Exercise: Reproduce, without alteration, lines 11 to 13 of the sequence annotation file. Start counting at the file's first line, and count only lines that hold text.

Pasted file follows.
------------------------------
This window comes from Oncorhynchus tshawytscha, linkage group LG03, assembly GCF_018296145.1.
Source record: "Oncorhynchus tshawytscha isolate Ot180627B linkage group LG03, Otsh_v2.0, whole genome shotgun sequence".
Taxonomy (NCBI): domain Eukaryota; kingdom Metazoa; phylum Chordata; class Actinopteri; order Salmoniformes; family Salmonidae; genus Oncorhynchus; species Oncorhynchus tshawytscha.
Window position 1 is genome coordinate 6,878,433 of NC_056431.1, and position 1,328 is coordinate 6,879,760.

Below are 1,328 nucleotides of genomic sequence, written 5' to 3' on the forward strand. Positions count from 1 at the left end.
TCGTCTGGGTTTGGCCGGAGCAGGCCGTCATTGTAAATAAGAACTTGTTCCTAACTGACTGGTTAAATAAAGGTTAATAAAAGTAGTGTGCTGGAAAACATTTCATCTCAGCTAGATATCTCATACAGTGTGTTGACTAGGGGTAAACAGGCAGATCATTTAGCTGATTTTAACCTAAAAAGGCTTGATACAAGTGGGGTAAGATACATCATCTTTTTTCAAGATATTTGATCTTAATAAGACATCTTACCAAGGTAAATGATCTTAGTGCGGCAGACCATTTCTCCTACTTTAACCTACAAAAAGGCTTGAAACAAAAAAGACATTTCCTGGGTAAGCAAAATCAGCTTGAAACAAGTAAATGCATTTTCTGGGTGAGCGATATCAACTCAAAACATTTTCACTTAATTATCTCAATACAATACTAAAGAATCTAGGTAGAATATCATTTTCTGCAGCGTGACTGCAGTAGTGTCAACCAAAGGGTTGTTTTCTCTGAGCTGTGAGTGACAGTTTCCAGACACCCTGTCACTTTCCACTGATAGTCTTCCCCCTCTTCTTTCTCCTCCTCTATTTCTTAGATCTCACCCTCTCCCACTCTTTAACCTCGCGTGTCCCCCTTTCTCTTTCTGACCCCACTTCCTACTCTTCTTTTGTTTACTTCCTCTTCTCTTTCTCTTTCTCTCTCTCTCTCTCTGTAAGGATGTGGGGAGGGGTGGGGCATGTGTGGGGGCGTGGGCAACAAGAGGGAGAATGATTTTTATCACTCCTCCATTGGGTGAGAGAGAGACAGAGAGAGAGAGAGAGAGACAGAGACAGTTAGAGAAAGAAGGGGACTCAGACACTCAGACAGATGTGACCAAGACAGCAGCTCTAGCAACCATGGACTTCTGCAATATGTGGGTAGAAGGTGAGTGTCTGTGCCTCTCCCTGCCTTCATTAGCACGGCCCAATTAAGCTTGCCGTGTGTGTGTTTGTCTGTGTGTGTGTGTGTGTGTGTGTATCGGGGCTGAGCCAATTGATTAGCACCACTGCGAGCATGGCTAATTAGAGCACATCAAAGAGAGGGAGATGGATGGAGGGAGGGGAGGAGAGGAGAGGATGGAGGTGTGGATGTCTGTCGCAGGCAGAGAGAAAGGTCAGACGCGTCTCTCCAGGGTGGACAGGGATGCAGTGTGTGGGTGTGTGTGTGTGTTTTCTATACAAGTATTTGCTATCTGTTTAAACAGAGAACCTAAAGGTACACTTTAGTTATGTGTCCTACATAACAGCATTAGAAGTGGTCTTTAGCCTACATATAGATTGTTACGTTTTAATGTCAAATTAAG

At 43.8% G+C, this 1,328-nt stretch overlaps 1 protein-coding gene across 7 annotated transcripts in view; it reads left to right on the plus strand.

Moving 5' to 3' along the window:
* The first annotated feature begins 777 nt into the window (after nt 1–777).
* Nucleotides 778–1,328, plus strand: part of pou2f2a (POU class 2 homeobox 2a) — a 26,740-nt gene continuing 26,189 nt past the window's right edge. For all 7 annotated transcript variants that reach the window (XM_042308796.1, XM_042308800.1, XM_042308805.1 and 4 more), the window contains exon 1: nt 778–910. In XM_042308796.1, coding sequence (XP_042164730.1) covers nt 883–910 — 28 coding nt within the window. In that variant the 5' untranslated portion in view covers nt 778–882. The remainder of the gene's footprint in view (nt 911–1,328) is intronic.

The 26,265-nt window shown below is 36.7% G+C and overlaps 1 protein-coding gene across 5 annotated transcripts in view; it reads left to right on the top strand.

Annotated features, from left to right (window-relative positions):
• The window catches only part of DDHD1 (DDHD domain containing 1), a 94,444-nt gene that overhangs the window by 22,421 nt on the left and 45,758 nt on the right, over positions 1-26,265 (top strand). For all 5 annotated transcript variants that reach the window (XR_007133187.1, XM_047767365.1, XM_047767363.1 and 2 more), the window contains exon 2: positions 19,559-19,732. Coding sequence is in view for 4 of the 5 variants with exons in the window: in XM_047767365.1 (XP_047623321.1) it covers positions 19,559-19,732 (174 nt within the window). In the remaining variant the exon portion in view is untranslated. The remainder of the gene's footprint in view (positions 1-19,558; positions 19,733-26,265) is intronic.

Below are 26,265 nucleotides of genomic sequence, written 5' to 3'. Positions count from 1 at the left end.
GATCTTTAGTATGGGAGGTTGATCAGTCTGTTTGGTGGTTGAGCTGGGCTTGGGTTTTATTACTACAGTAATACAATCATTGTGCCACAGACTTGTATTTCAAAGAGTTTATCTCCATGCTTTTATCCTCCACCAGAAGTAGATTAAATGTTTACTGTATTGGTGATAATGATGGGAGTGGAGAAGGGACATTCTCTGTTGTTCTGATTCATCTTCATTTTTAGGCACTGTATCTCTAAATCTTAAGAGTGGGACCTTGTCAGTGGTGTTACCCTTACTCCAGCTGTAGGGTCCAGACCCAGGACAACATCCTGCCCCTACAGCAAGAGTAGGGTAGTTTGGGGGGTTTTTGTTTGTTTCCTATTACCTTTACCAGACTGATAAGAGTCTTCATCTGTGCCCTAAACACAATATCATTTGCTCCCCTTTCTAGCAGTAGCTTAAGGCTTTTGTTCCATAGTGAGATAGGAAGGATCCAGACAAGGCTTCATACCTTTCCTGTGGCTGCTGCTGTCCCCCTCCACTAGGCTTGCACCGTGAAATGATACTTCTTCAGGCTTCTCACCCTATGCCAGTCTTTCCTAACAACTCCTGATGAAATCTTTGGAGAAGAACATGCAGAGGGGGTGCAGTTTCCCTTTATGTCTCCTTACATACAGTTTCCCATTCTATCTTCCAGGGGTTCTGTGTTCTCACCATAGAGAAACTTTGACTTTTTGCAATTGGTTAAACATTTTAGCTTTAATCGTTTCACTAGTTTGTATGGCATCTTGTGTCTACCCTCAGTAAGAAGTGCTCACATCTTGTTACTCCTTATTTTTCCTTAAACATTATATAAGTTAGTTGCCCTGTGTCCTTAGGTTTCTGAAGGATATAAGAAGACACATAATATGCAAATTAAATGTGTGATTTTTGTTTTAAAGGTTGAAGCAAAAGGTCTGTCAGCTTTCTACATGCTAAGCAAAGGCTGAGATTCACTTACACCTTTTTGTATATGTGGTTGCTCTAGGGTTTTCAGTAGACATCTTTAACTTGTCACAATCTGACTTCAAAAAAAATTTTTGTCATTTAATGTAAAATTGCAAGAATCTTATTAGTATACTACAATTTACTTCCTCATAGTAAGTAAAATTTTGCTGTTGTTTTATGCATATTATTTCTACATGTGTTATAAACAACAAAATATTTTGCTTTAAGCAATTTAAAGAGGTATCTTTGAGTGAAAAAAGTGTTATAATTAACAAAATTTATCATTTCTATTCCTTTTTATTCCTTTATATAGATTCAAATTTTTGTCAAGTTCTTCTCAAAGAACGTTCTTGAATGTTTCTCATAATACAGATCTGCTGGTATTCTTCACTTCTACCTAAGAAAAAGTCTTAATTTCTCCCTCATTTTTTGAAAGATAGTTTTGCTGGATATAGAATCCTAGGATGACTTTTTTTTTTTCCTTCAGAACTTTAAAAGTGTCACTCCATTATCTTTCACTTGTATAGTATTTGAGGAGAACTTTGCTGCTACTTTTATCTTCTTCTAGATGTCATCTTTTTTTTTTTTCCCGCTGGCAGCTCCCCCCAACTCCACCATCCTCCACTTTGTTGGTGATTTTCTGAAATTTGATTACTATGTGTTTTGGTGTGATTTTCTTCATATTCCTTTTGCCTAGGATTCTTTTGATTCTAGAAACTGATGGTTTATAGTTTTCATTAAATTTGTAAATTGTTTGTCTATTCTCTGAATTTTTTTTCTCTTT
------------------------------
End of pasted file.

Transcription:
The 26,265-nt window shown below is 36.7% G+C and overlaps 1 protein-coding gene across 5 annotated transcripts in view; it reads left to right on the top strand.

Annotated features, from left to right (window-relative positions):
• The window catches only part of DDHD1 (DDHD domain containing 1), a 94,444-nt gene that overhangs the window by 22,421 nt on the left and 45,758 nt on the right, over positions 1-26,265 (top strand). For all 5 annotated transcript variants that reach the window (XR_007133187.1, XM_047767365.1, XM_047767363.1 and 2 more), the window contains exon 2: positions 19,559-19,732. Coding sequence is in view for 4 of the 5 variants with exons in the window: in XM_047767365.1 (XP_047623321.1) it covers positions 19,559-19,732 (174 nt within the window). In the remaining variant the exon portion in view is untranslated. The remainder of the gene's footprint in view (positions 1-19,558; positions 19,733-26,265) is intronic.